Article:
David Hockney's upcoming exhibition at the Royal Academy brings new technologies to the classic subject of landscape. The show will span five decades of his work, including his first ever film piece. Hockney and his crew used nine cameras to create the film, which will be projected across many large screens. The films depict the same landscape changing through the four seasons, in an effort to bring an element he has accused television and even 3D film of lacking; he tells the Guardian that these media have not "made people look very hard." He has high hopes for the project, boldly noting that "it has occurred to [him] that it could save cinema."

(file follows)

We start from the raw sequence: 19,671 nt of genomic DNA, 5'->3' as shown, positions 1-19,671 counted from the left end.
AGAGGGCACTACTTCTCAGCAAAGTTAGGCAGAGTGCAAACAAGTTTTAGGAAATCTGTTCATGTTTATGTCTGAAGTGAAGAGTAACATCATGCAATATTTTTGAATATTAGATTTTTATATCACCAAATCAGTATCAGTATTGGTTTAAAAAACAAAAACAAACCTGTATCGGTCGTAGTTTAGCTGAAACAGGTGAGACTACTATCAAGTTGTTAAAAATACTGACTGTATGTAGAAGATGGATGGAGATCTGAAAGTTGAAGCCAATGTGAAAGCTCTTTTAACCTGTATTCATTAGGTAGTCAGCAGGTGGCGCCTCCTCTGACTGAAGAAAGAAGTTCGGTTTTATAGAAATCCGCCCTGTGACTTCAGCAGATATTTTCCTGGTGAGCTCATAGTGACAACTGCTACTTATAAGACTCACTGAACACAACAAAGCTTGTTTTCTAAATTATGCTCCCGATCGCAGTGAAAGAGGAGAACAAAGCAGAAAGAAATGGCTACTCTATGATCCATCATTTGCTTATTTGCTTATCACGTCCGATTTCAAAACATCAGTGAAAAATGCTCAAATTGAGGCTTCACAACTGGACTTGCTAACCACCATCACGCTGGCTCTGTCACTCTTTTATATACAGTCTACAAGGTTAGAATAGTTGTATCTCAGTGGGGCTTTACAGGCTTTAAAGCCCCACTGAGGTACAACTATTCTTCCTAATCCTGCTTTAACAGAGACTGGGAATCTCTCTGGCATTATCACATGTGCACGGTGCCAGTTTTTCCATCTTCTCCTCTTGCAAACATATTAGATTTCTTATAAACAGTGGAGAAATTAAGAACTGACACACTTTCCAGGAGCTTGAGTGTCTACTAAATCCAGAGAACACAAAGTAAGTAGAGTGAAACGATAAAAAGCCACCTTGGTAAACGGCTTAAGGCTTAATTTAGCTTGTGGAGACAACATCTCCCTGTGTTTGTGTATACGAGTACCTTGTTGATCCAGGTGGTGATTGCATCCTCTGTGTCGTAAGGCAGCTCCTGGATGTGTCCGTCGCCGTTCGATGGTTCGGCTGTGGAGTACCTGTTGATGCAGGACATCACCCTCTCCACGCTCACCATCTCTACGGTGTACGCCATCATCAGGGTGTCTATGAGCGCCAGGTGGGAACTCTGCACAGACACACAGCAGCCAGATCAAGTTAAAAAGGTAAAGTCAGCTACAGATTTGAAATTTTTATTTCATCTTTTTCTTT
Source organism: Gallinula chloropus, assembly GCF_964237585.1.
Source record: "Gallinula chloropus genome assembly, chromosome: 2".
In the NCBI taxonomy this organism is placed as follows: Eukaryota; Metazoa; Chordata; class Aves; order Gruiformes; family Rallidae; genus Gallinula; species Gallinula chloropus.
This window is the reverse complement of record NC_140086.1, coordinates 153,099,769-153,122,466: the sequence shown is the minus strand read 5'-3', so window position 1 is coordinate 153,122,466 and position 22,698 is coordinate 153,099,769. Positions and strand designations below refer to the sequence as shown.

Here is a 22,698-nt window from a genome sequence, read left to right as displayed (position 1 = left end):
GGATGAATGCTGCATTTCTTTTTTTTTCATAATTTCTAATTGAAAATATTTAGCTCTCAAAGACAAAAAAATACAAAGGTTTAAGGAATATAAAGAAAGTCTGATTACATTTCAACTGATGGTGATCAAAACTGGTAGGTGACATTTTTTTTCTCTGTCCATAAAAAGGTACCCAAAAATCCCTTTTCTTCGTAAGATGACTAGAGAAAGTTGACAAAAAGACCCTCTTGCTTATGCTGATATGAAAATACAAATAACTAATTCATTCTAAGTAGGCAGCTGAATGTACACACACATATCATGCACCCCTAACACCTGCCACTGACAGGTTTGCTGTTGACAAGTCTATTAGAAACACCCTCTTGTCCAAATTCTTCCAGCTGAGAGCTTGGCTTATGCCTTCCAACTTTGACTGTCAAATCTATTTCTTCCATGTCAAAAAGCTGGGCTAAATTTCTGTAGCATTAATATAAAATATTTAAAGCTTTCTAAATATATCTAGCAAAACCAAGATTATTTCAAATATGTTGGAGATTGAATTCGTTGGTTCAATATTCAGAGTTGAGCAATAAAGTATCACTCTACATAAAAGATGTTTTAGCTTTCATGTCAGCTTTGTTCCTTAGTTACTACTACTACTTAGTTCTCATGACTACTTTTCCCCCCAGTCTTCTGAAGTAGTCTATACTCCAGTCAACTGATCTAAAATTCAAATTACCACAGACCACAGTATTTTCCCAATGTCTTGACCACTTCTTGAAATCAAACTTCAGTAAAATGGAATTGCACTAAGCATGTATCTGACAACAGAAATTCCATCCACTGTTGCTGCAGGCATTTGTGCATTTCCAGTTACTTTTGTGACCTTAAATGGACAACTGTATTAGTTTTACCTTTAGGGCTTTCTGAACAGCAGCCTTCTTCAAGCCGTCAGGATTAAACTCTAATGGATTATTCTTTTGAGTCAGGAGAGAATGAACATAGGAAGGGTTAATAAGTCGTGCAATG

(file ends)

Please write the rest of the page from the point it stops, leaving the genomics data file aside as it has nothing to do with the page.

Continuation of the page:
On the other hand, he has made light of innovation, telling Metro that "You can see a lot more with nine cameras, naturally."
Aside from the film, the exhibition will feature 150 of his works. Among these will be his latest technological gambit: painting on Brushes, an iPad application. Will playing with technique and technology increase the "spatial thrill" which Hockney identifies as the enjoyment of landscape? That remains to be seen, or really looked at. As for what tech-savvy innovations Hockney plans to tackle next, he thinks he plans to return to portraits.
David Hockney: A Bigger Picture will show at the Royal Academy between January 21 and April 9, 2012.
Watch the trailer below: